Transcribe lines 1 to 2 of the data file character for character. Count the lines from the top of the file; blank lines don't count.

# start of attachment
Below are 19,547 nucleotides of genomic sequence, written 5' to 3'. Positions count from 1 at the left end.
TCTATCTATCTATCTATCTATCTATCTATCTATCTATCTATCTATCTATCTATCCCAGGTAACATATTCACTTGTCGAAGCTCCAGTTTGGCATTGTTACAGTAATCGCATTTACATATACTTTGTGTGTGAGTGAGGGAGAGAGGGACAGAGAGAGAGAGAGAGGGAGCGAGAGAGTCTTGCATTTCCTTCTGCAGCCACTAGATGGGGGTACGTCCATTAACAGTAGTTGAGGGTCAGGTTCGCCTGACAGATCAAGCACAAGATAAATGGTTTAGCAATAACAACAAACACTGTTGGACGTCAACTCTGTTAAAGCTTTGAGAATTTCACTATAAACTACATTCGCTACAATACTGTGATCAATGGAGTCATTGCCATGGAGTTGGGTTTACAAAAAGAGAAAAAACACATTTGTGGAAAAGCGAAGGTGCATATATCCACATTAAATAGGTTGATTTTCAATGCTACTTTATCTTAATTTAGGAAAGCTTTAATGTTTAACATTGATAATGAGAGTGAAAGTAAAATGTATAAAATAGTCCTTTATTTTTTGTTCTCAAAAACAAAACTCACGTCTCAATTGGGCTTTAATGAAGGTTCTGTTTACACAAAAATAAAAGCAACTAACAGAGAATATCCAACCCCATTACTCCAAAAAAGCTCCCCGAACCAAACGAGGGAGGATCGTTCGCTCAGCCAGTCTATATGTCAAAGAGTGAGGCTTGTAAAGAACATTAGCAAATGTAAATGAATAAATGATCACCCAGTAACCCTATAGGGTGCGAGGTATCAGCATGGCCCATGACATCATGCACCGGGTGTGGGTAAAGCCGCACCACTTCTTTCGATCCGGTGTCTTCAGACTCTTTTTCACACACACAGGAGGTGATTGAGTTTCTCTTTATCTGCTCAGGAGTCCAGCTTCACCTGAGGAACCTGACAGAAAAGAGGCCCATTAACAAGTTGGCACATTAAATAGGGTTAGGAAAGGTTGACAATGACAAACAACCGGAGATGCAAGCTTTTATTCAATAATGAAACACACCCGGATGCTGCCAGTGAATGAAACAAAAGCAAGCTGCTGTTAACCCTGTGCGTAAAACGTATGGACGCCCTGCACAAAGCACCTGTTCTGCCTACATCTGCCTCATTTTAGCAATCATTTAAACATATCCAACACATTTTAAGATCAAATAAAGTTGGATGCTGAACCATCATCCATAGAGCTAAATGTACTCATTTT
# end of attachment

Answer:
Below are 19,547 nucleotides of genomic sequence, written 5' to 3'. Positions count from 1 at the left end.
TCTATCTATCTATCTATCTATCTATCTATCTATCTATCTATCTATCTATCTATCCCAGGTAACATATTCACTTGTCGAAGCTCCAGTTTGGCATTGTTACAGTAATCGCATTTACATATACTTTGTGTGTGAGTGAGGGAGAGAGGGACAGAGAGAGAGAGAGAGGGAGCGAGAGAGTCTTGCATTTCCTTCTGCAGCCACTAGATGGGGGTACGTCCATTAACAGTAGTTGAGGGTCAGGTTCGCCTGACAGATCAAGCACAAGATAAATGGTTTAGCAATAACAACAAACACTGTTGGACGTCAACTCTGTTAAAGCTTTGAGAATTTCACTATAAACTACATTCGCTACAATACTGTGATCAATGGAGTCATTGCCATGGAGTTGGGTTTACAAAAAGAGAAAAAACACATTTGTGGAAAAGCGAAGGTGCATATATCCACATTAAATAGGTTGATTTTCAATGCTACTTTATCTTAATTTAGGAAAGCTTTAATGTTTAACATTGATAATGAGAGTGAAAGTAAAATGTATAAAATAGTCCTTTATTTTTTGTTCTCAAAAACAAAACTCACGTCTCAATTGGGCTTTAATGAAGGTTCTGTTTACACAAAAATAAAAGCAACTAACAGAGAATATCCAACCCCATTACTCCAAAAAAGCTCCCCGAACCAAACGAGGGAGGATCGTTCGCTCAGCCAGTCTATATGTCAAAGAGTGAGGCTTGTAAAGAACATTAGCAAATGTAAATGAATAAATGATCACCCAGTAACCCTATAGGGTGCGAGGTATCAGCATGGCCCATGACATCATGCACCGGGTGTGGGTAAAGCCGCACCACTTCTTTCGATCCGGTGTCTTCAGACTCTTTTTCACACACACAGGAGGTGATTGAGTTTCTCTTTATCTGCTCAGGAGTCCAGCTTCACCTGAGGAACCTGACAGAAAAGAGGCCCATTAACAAGTTGGCACATTAAATAGGGTTAGGAAAGGTTGACAATGACAAACAACCGGAGATGCAAGCTTTTATTCAATAATGAAACACACCCGGATGCTGCCAGTGAATGAAACAAAAGCAAGCTGCTGTTAACCCTGTGCGTAAAACGTATGGACGCCCTGCACAAAGCACCTGTTCTGCCTACATCTGCCTCATTTTAGCAATCATTTAAACATATCCAACACATTTTAAGATCAAATAAAGTTGGATGCTGAACCATCATCCATAGAGCTAAATGTACTCATTTT